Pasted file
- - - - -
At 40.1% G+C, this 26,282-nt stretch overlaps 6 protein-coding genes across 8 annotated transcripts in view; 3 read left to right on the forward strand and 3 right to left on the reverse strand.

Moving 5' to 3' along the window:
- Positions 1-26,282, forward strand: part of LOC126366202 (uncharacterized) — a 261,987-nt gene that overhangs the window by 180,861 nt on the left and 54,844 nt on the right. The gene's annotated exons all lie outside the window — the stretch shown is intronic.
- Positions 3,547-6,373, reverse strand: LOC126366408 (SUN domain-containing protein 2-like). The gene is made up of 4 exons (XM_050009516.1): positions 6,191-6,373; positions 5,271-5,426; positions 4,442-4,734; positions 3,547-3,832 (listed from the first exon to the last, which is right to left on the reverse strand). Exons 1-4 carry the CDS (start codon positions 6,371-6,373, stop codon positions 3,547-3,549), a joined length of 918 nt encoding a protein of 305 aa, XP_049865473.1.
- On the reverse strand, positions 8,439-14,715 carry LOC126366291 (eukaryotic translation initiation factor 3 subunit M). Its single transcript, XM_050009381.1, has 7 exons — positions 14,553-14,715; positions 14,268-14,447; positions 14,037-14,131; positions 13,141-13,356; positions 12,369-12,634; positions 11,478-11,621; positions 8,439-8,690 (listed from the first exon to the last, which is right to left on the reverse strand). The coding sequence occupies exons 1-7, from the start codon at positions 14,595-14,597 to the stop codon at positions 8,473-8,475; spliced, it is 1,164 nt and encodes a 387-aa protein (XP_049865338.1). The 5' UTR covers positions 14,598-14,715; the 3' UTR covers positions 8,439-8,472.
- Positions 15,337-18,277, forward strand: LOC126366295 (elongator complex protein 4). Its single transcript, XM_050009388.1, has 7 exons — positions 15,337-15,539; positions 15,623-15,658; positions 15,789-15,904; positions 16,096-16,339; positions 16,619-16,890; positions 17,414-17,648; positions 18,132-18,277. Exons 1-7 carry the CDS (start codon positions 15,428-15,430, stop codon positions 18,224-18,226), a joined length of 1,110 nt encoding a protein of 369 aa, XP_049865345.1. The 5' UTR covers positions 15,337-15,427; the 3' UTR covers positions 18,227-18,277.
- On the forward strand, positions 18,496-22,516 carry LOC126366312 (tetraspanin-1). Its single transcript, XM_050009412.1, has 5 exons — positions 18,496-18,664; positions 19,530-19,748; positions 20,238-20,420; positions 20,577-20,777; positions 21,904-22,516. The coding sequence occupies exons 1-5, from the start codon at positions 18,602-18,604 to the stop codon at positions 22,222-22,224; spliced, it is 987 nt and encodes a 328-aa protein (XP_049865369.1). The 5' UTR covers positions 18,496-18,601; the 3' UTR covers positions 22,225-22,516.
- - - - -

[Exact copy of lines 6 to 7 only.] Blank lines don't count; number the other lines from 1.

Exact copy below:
- Positions 15,337-18,277, forward strand: LOC126366295 (elongator complex protein 4). Its single transcript, XM_050009388.1, has 7 exons — positions 15,337-15,539; positions 15,623-15,658; positions 15,789-15,904; positions 16,096-16,339; positions 16,619-16,890; positions 17,414-17,648; positions 18,132-18,277. Exons 1-7 carry the CDS (start codon positions 15,428-15,430, stop codon positions 18,224-18,226), a joined length of 1,110 nt encoding a protein of 369 aa, XP_049865345.1. The 5' UTR covers positions 15,337-15,427; the 3' UTR covers positions 18,227-18,277.
- On the forward strand, positions 18,496-22,516 carry LOC126366312 (tetraspanin-1). Its single transcript, XM_050009412.1, has 5 exons — positions 18,496-18,664; positions 19,530-19,748; positions 20,238-20,420; positions 20,577-20,777; positions 21,904-22,516. The coding sequence occupies exons 1-5, from the start codon at positions 18,602-18,604 to the stop codon at positions 22,222-22,224; spliced, it is 987 nt and encodes a 328-aa protein (XP_049865369.1). The 5' UTR covers positions 18,496-18,601; the 3' UTR covers positions 22,225-22,516.